As I completed bulk of the storyboards in one (very long) sitting, I realise that this can easily cause one to forget to vary the camera angles/ choose interesting compositions. Perhaps this is why there was a storyboard assignment preceding this project — so that we can plan out most of our shots and decide whether those compositions can make it. Working on panel after panel without seeing the whole picture can end you up with less-than-interesting shots. I do feel that I can improve my animatic with more dynamic camera angles, movements and compositions.
It was rather difficult to pace the video and match the audio together. When I did the first cut, it was awkward in every possible way. Some scenes were too fast, some were too slow, some had uncomfortably loud audio, and some don’t even match the audio at all. I abandoned the first cut, and worked the images/videos in tandem with the audio in the next attempt. This turned out to be better — it seems to be easier to plan and pace the story.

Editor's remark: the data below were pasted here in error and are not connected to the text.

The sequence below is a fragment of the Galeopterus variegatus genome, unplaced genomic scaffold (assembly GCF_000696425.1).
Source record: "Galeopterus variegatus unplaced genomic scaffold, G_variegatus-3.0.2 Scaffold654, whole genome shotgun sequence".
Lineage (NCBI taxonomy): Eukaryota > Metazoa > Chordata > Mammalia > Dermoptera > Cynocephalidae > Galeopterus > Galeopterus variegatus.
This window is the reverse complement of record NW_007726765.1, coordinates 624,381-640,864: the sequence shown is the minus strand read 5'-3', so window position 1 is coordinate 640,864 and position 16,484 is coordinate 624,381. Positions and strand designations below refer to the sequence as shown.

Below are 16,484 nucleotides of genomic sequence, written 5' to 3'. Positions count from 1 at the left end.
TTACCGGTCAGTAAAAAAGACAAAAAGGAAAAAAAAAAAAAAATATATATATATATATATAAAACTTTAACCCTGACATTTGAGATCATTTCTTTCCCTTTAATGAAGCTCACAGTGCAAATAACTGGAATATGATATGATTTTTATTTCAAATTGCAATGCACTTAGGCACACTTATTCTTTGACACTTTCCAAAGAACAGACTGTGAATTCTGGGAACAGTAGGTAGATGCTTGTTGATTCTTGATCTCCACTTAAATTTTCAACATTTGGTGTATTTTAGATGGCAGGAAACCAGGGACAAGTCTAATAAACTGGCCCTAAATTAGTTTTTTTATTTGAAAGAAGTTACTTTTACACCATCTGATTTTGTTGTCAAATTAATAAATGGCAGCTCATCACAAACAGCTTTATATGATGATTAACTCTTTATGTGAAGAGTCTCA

And of course, one other takeaway will be time management. I couldn’t estimate how long it will take to execute what I had in mind and thus I was overly ambitious even when it was clear to anyone else that it will be impossible to finish. While the storyboards were drawn a lot quicker than I thought, it was the audio that I did not anticipate. It was a lot tougher than expected to find suitable sound effects and sound tracks, especially since in many cases I only have an inkling of the mood I want to portray. Having to rush the entire project from scratch in 2 to 3 days also explains why the storyboard become less elaborate towards the end — quite a regret but it was out of my means. Perhaps a simpler story should be chosen next time ?
In all honestly, I am happy with what I made, even though I’m still rather disappointed that I didn’t complete in time. This is my first animatic and its really amazing to see my drawings string together to tell a story. Truly grateful for the very fruitful semester!